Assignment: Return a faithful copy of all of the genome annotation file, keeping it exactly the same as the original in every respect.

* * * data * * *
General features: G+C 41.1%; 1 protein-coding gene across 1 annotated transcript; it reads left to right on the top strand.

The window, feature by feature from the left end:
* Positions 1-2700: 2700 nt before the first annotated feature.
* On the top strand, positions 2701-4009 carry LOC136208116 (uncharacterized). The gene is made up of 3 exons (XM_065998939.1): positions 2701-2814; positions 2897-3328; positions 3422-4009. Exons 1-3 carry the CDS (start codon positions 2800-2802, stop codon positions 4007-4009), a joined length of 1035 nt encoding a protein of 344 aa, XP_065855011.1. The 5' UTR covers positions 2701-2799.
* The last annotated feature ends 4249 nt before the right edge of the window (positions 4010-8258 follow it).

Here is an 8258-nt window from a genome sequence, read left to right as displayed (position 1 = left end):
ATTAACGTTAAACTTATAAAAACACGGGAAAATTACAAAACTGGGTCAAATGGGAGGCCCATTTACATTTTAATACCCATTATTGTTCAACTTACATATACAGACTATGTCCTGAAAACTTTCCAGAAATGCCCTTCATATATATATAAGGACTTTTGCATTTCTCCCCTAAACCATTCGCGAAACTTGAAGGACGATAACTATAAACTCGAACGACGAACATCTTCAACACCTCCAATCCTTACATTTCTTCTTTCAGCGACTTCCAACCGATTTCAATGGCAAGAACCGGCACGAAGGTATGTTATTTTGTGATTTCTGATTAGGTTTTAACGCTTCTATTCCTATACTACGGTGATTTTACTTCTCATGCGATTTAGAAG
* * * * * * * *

General features: G+C 41.1%; 1 protein-coding gene across 1 annotated transcript; it reads left to right on the top strand.

The window, feature by feature from the left end:
* Positions 1-2700: 2700 nt before the first annotated feature.
* On the top strand, positions 2701-4009 carry LOC136208116 (uncharacterized). The gene is made up of 3 exons (XM_065998939.1): positions 2701-2814; positions 2897-3328; positions 3422-4009. Exons 1-3 carry the CDS (start codon positions 2800-2802, stop codon positions 4007-4009), a joined length of 1035 nt encoding a protein of 344 aa, XP_065855011.1. The 5' UTR covers positions 2701-2799.
* The last annotated feature ends 4249 nt before the right edge of the window (positions 4010-8258 follow it).

Here is an 8258-nt window from a genome sequence, read left to right as displayed (position 1 = left end):
ATTAACGTTAAACTTATAAAAACACGGGAAAATTACAAAACTGGGTCAAATGGGAGGCCCATTTACATTTTAATACCCATTATTGTTCAACTTACATATACAGACTATGTCCTGAAAACTTTCCAGAAATGCCCTTCATATATATATAAGGACTTTTGCATTTCTCCCCTAAACCATTCGCGAAACTTGAAGGACGATAACTATAAACTCGAACGACGAACATCTTCAACACCTCCAATCCTTACATTTCTTCTTTCAGCGACTTCCAACCGATTTCAATGGCAAGAACCGGCACGAAGGTATGTTATTTTGTGATTTCTGATTAGGTTTTAACGCTTCTATTCCTATACTACGGTGATTTTACTTCTCATGCGATTTAGAAG